At the Conservative Party Conference last year, the room fell uncomfortably quiet when David Cameron was talking about his vision for a ‘Big Society’ (yet there were claps and cheers for pretty much everything else). If elitism is going to work, it can only work if the elitists are all philanthropists – if they actually believe the ‘Big Society’ thing. While I’m happy to believe that Cameron might believe it, the rest of his party seem yet to be convinced.


But as the new education system creates less ‘haves’ and more ‘have-nots’, it is only the big-hearted, Big Society, elitist ‘haves’ that can stop all of Britain suffering as it slowly becomes a nation of failure.

Why does character matter?

Bill Hybels defines character as: who you are when nobody else is looking.”

I’ve been thinking about character a lot recently. It’s mainly because I’m about to deliver a reflection on ‘character’ at my church this morning for ‘Growing Leaders’ session 4. I’m doing the final exercise after the participants have learnt about character. The prezi I’m going to use is here:


I was struck by a presentation at the UK Education leaders conference at BETT2011 yesterday (BETT is a technology for education conference that happens in the UK every year). Chris Gerry from the Future Schools Partnership talked about how they use IT smartly to get the best value for it. While a tiny part of his talk was about budget and systems, a large part was about emotions and self esteem – developing character in both pupils and teachers. Could developing character actually save money for the UK education system?
The list that the participants came up with that are ‘essential’ for Christian leadership are:
  • love
  • holiness
  • servant-hearted
  • wisdom
  • encouraging
  • humility
  • perseverance
  • faithfulness
  • integrity
  • forgiveness
  • compassion
  • trustworthiness
  • integrity

I wonder how much of that list applies to our secular leadership. To the likes of Gove (in Education), Cameron and Clegg. We’ve all heard of leaders who had a great gift, a great ministry, a great mission, whatever you want to call it, yet through some flaw in their character, their great task was cut short. Brought down by media revelations or a crisis in their private life. We all have flaws – the question is: do we brush them under the carpet and hope they go away or do we face them up and do something about them?

As Christians we look at the character of Jesus as to be our guide for how we should shape our character. Find out more in Matthew, Mark, Luke and John in the Bible.
Perhaps the significant characteristic to add the list above is that of authenticity. Jesus was all those things. He was servant-hearted, wise, encouraging, humble and all the rest. But he was authentic too. He lost his temper when he saw injustice. He challenged authority when he saw it was wrong. He became frustrated when his disciples were infeasibly dense. He was real with people.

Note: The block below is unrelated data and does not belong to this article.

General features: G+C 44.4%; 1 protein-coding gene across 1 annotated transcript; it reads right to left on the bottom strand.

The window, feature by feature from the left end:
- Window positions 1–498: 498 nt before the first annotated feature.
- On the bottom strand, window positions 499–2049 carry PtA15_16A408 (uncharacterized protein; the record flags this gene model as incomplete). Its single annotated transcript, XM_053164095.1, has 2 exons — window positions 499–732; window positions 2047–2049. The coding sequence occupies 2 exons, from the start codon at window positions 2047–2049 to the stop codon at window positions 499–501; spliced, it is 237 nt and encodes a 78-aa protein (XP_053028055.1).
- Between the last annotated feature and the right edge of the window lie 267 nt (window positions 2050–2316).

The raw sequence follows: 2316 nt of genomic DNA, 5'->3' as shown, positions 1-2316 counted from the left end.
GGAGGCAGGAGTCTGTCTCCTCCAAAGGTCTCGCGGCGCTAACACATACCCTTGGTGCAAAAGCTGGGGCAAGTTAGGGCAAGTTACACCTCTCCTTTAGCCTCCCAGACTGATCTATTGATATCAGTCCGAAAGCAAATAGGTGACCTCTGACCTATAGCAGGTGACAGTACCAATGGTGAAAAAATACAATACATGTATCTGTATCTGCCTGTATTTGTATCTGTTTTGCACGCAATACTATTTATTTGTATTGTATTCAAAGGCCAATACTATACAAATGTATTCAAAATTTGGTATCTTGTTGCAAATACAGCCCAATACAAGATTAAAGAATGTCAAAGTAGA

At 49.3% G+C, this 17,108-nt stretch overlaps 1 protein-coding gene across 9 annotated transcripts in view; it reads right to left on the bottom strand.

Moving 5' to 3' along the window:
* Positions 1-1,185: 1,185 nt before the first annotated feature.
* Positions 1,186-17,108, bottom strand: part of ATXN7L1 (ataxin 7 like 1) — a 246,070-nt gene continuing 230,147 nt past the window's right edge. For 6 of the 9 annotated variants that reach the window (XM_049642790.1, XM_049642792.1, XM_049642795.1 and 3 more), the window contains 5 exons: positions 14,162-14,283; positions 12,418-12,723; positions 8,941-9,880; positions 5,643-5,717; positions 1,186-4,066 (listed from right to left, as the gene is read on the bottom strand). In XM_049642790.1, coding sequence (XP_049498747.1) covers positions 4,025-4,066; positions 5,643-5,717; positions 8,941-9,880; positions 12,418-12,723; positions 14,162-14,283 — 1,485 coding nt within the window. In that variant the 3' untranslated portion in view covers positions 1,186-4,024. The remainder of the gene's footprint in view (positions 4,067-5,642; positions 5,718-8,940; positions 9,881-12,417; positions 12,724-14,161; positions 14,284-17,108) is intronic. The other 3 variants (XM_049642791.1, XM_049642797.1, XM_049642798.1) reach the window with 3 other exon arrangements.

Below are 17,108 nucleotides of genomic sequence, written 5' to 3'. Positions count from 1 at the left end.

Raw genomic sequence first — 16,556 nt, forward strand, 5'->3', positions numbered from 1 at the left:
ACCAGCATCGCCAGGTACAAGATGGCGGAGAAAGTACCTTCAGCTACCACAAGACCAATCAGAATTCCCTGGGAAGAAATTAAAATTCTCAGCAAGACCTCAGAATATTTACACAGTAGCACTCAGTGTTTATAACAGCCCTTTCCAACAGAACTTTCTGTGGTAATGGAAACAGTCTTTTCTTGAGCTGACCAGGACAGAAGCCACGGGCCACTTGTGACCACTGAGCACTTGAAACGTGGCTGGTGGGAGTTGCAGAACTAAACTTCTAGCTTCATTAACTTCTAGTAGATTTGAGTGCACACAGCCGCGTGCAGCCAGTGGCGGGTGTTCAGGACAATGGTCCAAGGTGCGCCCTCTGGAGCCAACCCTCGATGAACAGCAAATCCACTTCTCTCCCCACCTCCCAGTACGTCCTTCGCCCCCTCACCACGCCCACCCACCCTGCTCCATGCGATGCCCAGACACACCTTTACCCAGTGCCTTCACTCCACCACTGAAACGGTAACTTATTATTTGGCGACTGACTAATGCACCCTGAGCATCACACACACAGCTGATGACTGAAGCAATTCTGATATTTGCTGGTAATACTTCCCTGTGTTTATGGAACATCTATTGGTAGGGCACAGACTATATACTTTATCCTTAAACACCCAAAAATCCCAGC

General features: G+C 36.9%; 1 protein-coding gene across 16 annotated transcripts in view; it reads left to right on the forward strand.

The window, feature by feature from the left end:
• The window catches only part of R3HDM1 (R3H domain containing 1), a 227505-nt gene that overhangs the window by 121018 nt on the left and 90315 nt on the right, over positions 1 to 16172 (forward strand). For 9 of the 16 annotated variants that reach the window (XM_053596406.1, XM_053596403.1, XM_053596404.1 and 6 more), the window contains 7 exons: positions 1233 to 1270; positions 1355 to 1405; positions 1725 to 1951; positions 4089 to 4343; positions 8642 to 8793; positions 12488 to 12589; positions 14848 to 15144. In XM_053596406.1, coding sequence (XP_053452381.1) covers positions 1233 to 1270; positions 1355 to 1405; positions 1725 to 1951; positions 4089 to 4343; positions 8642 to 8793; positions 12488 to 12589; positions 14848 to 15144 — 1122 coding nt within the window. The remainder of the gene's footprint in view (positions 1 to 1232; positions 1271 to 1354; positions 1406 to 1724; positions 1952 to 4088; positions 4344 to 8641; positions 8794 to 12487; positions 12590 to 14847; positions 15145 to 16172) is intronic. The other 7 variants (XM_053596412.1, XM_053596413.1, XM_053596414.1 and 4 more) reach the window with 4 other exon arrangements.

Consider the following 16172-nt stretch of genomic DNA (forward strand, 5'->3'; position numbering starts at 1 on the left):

Later on this morning we will be looking at tools to help analyse character. One of the best I’ve found is the Johari window – a great tool for delving into who you really are, although you do need somebody to help you with it. To find out more, Google it.
So, what shall I do with flaws when I find them?
Augustine said: “Make sure your life sings the same song as your lips.” Authenticity – I think that’s the key for me.

Digital Natives and the Underclass – should schools make IT-based home visits?

I’ve had many really interesting conversations this week about children’s online activity. Four in particular made me wonder about this concept of ‘digital natives’ and if everyone is really getting it.


The first conversation was with my friend and CEOPS advisor, Craig Gilman. We were looking at the Think U Know website to plan some e-safety activities for safer internet day on the 8th February. I was using my Google Calendars to look at the dates and he pulled out his paper diary, explaining that he had used a Google Calendar for some time up to a couple of years ago, but had to revert to a paper diary, because it was always accessible.


The second conversation was with musician, creative agent and practitioner, Bobbie Gardner. We were talking about a social media project we’re hoping to implement later in this term and got onto to talking about the children’s abilities compared to those of the adults. We noted how both of us had to check our paper diaries to organise their dates. Indeed – I had to check both my paper diary and my Google calendars. Although I love using Google Calendars, not everyone at my school has got to grips with them yet, so we’re in the part-paper / part-digital in-between state at the moment. Bobbie pointed out that the children we were planning for would have no such problem. They would be digital all the way. it would be completely natural for them to plan their activities using a calendar.